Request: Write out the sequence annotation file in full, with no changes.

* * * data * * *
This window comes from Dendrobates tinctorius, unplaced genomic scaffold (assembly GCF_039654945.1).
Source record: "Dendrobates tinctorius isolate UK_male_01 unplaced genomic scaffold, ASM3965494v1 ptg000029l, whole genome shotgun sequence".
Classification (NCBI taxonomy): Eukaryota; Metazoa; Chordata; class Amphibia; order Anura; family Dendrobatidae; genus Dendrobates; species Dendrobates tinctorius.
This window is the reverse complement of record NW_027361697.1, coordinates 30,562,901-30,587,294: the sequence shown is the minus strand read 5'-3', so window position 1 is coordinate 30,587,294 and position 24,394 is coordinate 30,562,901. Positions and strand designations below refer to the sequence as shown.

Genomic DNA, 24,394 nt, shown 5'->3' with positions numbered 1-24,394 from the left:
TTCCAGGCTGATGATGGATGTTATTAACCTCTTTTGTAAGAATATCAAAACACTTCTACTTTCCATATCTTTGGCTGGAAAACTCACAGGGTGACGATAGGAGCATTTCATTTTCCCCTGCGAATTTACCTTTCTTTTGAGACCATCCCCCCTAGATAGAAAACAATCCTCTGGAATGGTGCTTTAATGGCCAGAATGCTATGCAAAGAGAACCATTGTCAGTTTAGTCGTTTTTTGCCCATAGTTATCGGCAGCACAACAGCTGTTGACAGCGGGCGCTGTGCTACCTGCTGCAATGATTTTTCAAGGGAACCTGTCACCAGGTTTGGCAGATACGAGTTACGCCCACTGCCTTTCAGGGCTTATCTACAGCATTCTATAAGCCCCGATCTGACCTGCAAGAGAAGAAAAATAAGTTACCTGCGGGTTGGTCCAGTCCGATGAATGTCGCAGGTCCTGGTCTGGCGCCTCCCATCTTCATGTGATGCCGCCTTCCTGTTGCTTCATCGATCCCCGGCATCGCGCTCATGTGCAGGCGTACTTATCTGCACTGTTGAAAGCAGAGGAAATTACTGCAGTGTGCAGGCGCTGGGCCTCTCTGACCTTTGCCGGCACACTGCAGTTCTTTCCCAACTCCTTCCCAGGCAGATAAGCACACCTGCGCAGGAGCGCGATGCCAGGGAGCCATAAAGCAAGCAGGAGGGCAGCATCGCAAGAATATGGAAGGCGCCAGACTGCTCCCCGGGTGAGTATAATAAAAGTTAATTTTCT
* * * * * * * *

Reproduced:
This window comes from Dendrobates tinctorius, unplaced genomic scaffold (assembly GCF_039654945.1).
Source record: "Dendrobates tinctorius isolate UK_male_01 unplaced genomic scaffold, ASM3965494v1 ptg000029l, whole genome shotgun sequence".
Classification (NCBI taxonomy): Eukaryota; Metazoa; Chordata; class Amphibia; order Anura; family Dendrobatidae; genus Dendrobates; species Dendrobates tinctorius.
This window is the reverse complement of record NW_027361697.1, coordinates 30,562,901-30,587,294: the sequence shown is the minus strand read 5'-3', so window position 1 is coordinate 30,587,294 and position 24,394 is coordinate 30,562,901. Positions and strand designations below refer to the sequence as shown.

Genomic DNA, 24,394 nt, shown 5'->3' with positions numbered 1-24,394 from the left:
TTCCAGGCTGATGATGGATGTTATTAACCTCTTTTGTAAGAATATCAAAACACTTCTACTTTCCATATCTTTGGCTGGAAAACTCACAGGGTGACGATAGGAGCATTTCATTTTCCCCTGCGAATTTACCTTTCTTTTGAGACCATCCCCCCTAGATAGAAAACAATCCTCTGGAATGGTGCTTTAATGGCCAGAATGCTATGCAAAGAGAACCATTGTCAGTTTAGTCGTTTTTTGCCCATAGTTATCGGCAGCACAACAGCTGTTGACAGCGGGCGCTGTGCTACCTGCTGCAATGATTTTTCAAGGGAACCTGTCACCAGGTTTGGCAGATACGAGTTACGCCCACTGCCTTTCAGGGCTTATCTACAGCATTCTATAAGCCCCGATCTGACCTGCAAGAGAAGAAAAATAAGTTACCTGCGGGTTGGTCCAGTCCGATGAATGTCGCAGGTCCTGGTCTGGCGCCTCCCATCTTCATGTGATGCCGCCTTCCTGTTGCTTCATCGATCCCCGGCATCGCGCTCATGTGCAGGCGTACTTATCTGCACTGTTGAAAGCAGAGGAAATTACTGCAGTGTGCAGGCGCTGGGCCTCTCTGACCTTTGCCGGCACACTGCAGTTCTTTCCCAACTCCTTCCCAGGCAGATAAGCACACCTGCGCAGGAGCGCGATGCCAGGGAGCCATAAAGCAAGCAGGAGGGCAGCATCGCAAGAATATGGAAGGCGCCAGACTGCTCCCCGGGTGAGTATAATAAAAGTTAATTTTCT